Date of Submission

Spring 2013

Academic Program

Studio Arts

Project Advisor 1

Lisa Sanditz

Project Advisor 2

Barbara Luka

Abstract/Artist's Statement

The Origins of Fear: An Exploration of the Social and Biological Foundations of Phobias

Rachel Finkelstein

This work hopes to explore the perceptions of fears and phobias common in today’s world. The expectation is that each person will see the work through a separate lens – one viewer may see a piece as horrific and vile, while another finds the same object as utterly mundane.

The poster works on the exterior wall of the room serves two main purposes: to further set up the space as an environment, and to act as works themselves, priming the viewer to question what generates anxiety in themselves and others. It is important that this work feels like an environment, and not merely sculptures in a room. To further elicit the sense of a cohesive space, these posters sought to mimic vintage circus advertisements, showcasing elegant athletic acts and freaks of nature alike. Several forms are repeated on cheap paper and the text is placed with paint instead of print, resembling how such advertisements would appear in an urban space and provoking a sense of vandalism. The pieces themselves utilize microphotography images, often of uncomfortable origins, to evoke a sense of the unknown. They compromise several pieces, ranging from the more unusual sights, such as a woman with four breasts, to the more common scenes of an ethnic minority or two ladies kissing. Both on opposite sides of the spectrum of abnormality, yet to many they are both treated with the same level of disgust.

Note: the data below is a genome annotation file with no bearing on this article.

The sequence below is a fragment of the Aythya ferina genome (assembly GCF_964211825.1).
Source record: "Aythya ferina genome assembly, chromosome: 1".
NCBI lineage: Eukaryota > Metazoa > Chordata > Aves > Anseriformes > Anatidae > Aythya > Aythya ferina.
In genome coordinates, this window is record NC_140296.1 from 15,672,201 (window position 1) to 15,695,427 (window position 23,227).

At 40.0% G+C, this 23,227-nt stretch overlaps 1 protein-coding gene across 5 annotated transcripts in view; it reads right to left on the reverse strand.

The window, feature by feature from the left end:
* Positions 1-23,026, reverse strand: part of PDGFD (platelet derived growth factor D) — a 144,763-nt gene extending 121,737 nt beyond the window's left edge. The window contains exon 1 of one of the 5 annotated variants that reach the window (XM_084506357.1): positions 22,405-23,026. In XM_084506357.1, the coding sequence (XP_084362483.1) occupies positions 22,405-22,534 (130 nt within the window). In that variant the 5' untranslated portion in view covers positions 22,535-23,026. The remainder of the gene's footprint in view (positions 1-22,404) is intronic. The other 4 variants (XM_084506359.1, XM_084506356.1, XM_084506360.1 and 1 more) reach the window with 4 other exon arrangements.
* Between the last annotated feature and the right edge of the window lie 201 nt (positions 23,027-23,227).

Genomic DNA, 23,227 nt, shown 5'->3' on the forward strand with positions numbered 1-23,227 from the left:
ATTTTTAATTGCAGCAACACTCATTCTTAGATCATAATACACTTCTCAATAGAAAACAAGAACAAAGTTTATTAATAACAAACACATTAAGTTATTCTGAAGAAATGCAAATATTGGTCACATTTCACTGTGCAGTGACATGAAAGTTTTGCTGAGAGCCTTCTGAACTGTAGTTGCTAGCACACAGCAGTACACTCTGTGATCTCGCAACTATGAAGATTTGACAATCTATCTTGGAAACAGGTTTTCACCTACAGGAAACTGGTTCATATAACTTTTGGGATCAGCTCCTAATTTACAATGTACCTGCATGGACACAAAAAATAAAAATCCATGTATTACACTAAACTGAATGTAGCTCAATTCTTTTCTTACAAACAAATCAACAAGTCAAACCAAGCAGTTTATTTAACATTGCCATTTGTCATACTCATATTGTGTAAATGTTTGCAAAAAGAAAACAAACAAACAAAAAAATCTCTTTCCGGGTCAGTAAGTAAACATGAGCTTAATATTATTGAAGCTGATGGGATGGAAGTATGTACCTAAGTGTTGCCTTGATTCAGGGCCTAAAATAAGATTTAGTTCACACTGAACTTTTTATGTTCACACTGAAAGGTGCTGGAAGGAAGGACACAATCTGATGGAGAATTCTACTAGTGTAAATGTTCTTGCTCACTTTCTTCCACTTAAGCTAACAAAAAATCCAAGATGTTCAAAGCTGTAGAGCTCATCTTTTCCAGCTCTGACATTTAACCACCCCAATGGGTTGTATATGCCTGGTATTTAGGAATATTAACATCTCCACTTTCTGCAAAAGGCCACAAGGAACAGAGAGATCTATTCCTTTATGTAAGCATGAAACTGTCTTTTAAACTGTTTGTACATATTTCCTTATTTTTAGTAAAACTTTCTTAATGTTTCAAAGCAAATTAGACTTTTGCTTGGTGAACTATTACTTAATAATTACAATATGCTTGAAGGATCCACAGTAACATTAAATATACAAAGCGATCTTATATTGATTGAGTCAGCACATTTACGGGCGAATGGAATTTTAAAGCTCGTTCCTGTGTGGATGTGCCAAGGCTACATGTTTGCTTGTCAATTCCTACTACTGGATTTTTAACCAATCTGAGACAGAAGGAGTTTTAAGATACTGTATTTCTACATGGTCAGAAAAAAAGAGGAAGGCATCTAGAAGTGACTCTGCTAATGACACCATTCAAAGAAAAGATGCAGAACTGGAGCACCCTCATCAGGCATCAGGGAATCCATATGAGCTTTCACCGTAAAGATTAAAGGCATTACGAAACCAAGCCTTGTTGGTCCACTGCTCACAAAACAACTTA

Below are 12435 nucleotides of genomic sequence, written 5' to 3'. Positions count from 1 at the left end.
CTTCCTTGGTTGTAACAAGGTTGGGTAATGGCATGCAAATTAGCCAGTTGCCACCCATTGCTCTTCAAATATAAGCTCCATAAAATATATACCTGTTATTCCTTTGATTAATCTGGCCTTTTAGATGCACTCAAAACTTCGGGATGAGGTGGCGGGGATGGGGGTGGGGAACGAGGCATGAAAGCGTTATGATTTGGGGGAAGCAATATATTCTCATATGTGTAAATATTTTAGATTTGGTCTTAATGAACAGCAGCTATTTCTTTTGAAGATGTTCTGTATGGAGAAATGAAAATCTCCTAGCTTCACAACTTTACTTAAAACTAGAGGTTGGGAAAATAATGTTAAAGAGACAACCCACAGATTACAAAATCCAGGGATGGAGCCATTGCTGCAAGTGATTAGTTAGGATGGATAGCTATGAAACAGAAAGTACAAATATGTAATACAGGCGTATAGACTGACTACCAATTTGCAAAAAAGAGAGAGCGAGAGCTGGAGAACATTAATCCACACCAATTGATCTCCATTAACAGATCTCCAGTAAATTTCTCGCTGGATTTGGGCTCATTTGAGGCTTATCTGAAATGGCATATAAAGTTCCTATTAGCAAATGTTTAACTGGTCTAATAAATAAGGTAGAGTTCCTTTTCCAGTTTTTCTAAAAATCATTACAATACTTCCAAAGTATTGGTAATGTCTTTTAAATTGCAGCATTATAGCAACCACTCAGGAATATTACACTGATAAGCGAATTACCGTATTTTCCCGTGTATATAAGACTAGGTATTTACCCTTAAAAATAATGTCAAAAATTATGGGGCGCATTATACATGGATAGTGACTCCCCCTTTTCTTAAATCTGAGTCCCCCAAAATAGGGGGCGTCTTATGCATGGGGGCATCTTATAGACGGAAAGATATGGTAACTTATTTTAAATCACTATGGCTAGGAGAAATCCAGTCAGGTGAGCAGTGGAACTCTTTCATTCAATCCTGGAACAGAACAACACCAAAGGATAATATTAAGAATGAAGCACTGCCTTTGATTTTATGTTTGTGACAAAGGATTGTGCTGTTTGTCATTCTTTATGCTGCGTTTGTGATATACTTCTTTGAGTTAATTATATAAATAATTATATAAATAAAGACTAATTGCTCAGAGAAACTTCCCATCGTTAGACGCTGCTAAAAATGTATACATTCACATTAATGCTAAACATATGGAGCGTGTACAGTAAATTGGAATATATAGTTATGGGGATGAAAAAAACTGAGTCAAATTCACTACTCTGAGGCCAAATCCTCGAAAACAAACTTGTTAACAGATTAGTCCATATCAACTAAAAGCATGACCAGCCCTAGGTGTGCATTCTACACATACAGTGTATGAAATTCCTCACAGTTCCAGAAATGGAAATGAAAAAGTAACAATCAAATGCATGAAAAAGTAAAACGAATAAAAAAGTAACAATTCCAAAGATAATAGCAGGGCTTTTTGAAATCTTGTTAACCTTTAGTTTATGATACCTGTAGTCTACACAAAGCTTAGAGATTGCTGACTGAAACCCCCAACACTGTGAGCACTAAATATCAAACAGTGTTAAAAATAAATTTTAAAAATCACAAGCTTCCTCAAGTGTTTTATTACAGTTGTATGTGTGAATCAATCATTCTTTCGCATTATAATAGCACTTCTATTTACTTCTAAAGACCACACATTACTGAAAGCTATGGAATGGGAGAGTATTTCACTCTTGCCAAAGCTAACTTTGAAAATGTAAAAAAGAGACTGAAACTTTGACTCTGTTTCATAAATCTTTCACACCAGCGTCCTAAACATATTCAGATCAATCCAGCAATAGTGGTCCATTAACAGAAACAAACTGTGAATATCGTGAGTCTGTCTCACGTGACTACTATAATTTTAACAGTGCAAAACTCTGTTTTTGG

Once inside, the space plays on a plethora of fears and phobias drawn from research, first-hand accounts, and societal norms. Ideas such as fear of the dark, spiders, enclosed spaces, self-doubt, unsanitary conditions, being observed, heights, fetishism, areas of low socioeconomic status, the unknown, and imagined monsters are all throughout. Still, the work takes on an air of playfulness and parody, in a manner to simultaneously highlight and undermine the harsher underlying themes. Using softer materials such as fabric and toys, and employing an excess of colors and childish patterns throughout, any sensation of anxiety at the subjects is muted by the frivolity. No matter how any one individual views each fear, they are all brought to the same level of humor to emphasize that, to some, the themes can be viewed with implications dissimilar to your own.

Which comes to the main question of the show: where do fears originate? Do we fear some things by an innate biological predisposition, by environmental cues and adverse events, or by societal expectations? As an example, a man with significant facial scarring could indicate the presence of disease, something we might innately avoid for safety, or it could be the aftereffects of a burn, something we might shy away from due to societal pressures. Even the simple nature of the colors black and white have opposite associations across cultures, and so both are used with frequency throughout the room – the only shades really present on the wall.

Pushing this further, how do ordinary fears – a necessary component in human development and survival – become disordered phobias? Given our diverse backgrounds, one individual’s predispositions could compromise a perception that directly opposes that of another. Which frightens you more: a spider formed entirely out of toys, the demented mocking laughter from an abandoned old phone, or the discomfort of viewing a vibrant masturbating mannequin? Few of these answers are particularly straightforward, but I ask the participant to question how and why they react to each piece in this work the way they do.

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